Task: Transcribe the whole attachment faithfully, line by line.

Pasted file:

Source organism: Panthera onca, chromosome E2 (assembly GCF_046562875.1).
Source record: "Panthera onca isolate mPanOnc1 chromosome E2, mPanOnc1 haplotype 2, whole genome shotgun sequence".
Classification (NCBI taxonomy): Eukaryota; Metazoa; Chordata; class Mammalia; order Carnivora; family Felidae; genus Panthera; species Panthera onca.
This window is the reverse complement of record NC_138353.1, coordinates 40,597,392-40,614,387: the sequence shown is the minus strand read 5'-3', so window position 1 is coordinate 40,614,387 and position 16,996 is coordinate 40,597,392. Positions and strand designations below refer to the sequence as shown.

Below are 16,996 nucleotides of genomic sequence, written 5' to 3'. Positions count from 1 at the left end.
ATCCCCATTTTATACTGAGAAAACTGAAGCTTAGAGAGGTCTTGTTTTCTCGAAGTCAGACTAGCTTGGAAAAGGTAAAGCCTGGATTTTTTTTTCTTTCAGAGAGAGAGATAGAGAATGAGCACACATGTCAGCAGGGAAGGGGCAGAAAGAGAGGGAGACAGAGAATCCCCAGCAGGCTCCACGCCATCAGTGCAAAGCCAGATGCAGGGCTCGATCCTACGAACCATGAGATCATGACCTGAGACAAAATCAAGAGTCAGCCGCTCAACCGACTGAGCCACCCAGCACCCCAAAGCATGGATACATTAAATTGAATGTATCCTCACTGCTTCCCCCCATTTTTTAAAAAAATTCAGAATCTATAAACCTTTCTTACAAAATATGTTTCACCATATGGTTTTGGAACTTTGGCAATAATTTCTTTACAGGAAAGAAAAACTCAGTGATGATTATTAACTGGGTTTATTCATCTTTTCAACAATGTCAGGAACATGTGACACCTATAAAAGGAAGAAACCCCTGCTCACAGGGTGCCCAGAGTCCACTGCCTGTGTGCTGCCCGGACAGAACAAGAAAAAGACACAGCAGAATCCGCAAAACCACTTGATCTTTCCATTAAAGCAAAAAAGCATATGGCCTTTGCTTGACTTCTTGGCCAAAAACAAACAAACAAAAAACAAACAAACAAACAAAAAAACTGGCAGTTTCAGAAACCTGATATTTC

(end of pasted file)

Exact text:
Source organism: Panthera onca, chromosome E2 (assembly GCF_046562875.1).
Source record: "Panthera onca isolate mPanOnc1 chromosome E2, mPanOnc1 haplotype 2, whole genome shotgun sequence".
Classification (NCBI taxonomy): Eukaryota; Metazoa; Chordata; class Mammalia; order Carnivora; family Felidae; genus Panthera; species Panthera onca.
This window is the reverse complement of record NC_138353.1, coordinates 40,597,392-40,614,387: the sequence shown is the minus strand read 5'-3', so window position 1 is coordinate 40,614,387 and position 16,996 is coordinate 40,597,392. Positions and strand designations below refer to the sequence as shown.

Below are 16,996 nucleotides of genomic sequence, written 5' to 3'. Positions count from 1 at the left end.
ATCCCCATTTTATACTGAGAAAACTGAAGCTTAGAGAGGTCTTGTTTTCTCGAAGTCAGACTAGCTTGGAAAAGGTAAAGCCTGGATTTTTTTTTCTTTCAGAGAGAGAGATAGAGAATGAGCACACATGTCAGCAGGGAAGGGGCAGAAAGAGAGGGAGACAGAGAATCCCCAGCAGGCTCCACGCCATCAGTGCAAAGCCAGATGCAGGGCTCGATCCTACGAACCATGAGATCATGACCTGAGACAAAATCAAGAGTCAGCCGCTCAACCGACTGAGCCACCCAGCACCCCAAAGCATGGATACATTAAATTGAATGTATCCTCACTGCTTCCCCCCATTTTTTAAAAAAATTCAGAATCTATAAACCTTTCTTACAAAATATGTTTCACCATATGGTTTTGGAACTTTGGCAATAATTTCTTTACAGGAAAGAAAAACTCAGTGATGATTATTAACTGGGTTTATTCATCTTTTCAACAATGTCAGGAACATGTGACACCTATAAAAGGAAGAAACCCCTGCTCACAGGGTGCCCAGAGTCCACTGCCTGTGTGCTGCCCGGACAGAACAAGAAAAAGACACAGCAGAATCCGCAAAACCACTTGATCTTTCCATTAAAGCAAAAAAGCATATGGCCTTTGCTTGACTTCTTGGCCAAAAACAAACAAACAAAAAACAAACAAACAAACAAAAAAACTGGCAGTTTCAGAAACCTGATATTTC